DJIBOUTI – Question: What do you call someone who goes from being a medical officer to a Nuclear Chemical Biological officer to Armor officer to an Artillery officer? Easy, we call him Major Michael Benton.
Benton began his military career in July of 1983 at Fort Jackson, S.C. The fort was named for the former Army General and 7th President of the United States, Andrew Jackson.
A lot was happening in July of 1983 when Benton enlisted. Yankee pitcher Dave Righetti threw a no-hitter against the Red Sox, the Supreme Court ruled that retirement plans can’t pay women less than men, and even terrorism showed its ugly face when 8 people were killed and more than 54 were wounded by an extremists bomb in Orly, France, and the number one song on Casey Kasem’s countdown was by the Police: Every Breath you Take.
Benton has done this ‘military thing’ for the better part of three decades now. In that time he’s seen a lot. From Desert Shield to Desert Storm. From Afghanistan to Iraq to Egypt and finally here to Djibouti. And now his newest mission, here, has taken him almost 8,000 miles away from his home. Being in the Horn of Africa isn’t easy by itself; the temperatures reach over 130 degrees in the summer with over 80% humidity daily. Plus to say it’s not your typical ‘military mission,’ is putting it lightly. The tasks here for his men, Taskforce Longrifles out of Kentucky’s 138th Fires Brigade, stretch from Entry Control Points on base, to Force Protection, to teaching English to those wanting to learn, and there are many who do.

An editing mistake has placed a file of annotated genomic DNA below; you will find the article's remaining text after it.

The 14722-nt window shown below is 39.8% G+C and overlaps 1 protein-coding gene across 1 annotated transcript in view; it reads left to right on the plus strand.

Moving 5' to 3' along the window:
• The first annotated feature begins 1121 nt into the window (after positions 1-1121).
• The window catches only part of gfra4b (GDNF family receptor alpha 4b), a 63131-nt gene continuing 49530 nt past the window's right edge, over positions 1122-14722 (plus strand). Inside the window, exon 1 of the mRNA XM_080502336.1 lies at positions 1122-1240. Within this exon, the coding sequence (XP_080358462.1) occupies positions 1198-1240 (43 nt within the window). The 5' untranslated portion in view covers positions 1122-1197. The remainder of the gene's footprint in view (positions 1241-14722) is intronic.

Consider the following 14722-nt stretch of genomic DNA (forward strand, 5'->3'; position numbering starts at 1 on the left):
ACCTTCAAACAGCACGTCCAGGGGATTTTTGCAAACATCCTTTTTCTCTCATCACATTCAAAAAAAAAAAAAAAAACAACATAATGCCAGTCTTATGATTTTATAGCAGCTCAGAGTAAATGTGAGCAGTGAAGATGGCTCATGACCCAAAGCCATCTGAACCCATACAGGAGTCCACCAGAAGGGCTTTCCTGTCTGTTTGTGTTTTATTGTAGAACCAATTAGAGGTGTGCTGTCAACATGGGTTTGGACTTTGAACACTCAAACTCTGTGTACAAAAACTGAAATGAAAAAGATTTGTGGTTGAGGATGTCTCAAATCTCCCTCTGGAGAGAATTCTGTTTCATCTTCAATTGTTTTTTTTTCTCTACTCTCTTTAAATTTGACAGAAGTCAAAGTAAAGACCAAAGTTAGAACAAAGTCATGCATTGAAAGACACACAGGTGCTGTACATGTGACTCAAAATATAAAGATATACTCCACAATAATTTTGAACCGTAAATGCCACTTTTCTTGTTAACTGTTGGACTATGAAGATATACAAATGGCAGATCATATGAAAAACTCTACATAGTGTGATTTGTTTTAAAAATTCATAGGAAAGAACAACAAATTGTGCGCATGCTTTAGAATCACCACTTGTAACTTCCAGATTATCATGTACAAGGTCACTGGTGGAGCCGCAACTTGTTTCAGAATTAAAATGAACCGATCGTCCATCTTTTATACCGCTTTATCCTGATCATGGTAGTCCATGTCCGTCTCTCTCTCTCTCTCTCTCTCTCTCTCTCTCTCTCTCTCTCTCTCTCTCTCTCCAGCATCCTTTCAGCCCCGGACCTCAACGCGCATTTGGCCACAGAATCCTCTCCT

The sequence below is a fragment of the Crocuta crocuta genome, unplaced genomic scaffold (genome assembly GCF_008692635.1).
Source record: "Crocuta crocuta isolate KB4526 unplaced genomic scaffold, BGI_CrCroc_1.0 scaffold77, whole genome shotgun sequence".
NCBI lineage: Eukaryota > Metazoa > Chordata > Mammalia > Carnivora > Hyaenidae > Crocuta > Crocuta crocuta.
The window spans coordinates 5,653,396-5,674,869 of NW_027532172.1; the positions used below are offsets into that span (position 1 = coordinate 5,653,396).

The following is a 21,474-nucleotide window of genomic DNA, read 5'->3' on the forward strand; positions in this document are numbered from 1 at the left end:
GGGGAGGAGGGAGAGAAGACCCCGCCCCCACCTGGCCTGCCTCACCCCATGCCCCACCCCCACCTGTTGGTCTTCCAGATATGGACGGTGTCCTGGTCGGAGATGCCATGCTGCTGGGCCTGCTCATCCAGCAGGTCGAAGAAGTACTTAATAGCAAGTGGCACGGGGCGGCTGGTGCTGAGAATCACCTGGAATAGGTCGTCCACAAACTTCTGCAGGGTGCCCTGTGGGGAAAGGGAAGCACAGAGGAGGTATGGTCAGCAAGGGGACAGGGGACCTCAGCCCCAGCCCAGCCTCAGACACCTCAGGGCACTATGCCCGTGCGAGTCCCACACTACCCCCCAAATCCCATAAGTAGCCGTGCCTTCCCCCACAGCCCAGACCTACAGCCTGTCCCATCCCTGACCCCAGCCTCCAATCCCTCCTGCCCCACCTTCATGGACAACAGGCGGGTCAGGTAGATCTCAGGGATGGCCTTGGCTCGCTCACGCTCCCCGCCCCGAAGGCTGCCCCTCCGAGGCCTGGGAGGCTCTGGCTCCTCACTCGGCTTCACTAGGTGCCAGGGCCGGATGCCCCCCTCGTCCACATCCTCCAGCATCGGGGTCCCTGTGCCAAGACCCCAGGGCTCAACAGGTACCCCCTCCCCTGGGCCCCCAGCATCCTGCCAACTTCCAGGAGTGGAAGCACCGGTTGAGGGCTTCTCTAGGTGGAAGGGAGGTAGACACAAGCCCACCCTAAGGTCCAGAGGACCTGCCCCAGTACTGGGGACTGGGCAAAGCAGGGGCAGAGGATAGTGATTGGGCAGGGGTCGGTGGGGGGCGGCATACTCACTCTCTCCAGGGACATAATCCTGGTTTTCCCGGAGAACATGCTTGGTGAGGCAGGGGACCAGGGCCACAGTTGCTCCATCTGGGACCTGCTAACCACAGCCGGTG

While the full extent of his job duties deals with Soldiers on a day-to-day basis he uses his free time to volunteer.
One such occasion was Thursday Nov. 2 2012, when Benton volunteered to go on yet another volunteer mission. This time to a place called the ‘Wound Clinic.’ It was literally 30 seconds from shutting the van door that he was bombarded by local people seeking medical attention. The first in line was a man who had open sores and lesions all up and down his legs. With a Navy surgery team from the USS New York by his side, Benton found himself wearing scrubs and latex gloves, and cleaning the Djiboutian stranger’s wounds and applying clean dressings. Not a typical day for a ‘former National guard medic’ who day-to-day as a civilian works at the Smuckers-Jif plant in Lexington.
However that is exactly why the members of the Kentucky National Guard are so unique. They are among you every day. Talented, willing to help, relevant and ready for anything.
Everyday citizens who write blank checks to the people of this country regardless of race, religion and everything else, payable up to and including time with their own family and in some cases even their lives.
When asked who he wanted to say a special hello and thank you to at his job back in Lexington his response was; ‘I don’t have time to thank them all, too many people have been there for me. It’s my turn.’
As wholesome and as American as, well, peanut butter and Jelly.
Michael Benton will retire from the military after 30 years of service when he returns to Lexington next year at the completion of his deployment here in Africa.
Hey Michael, thanks for your service.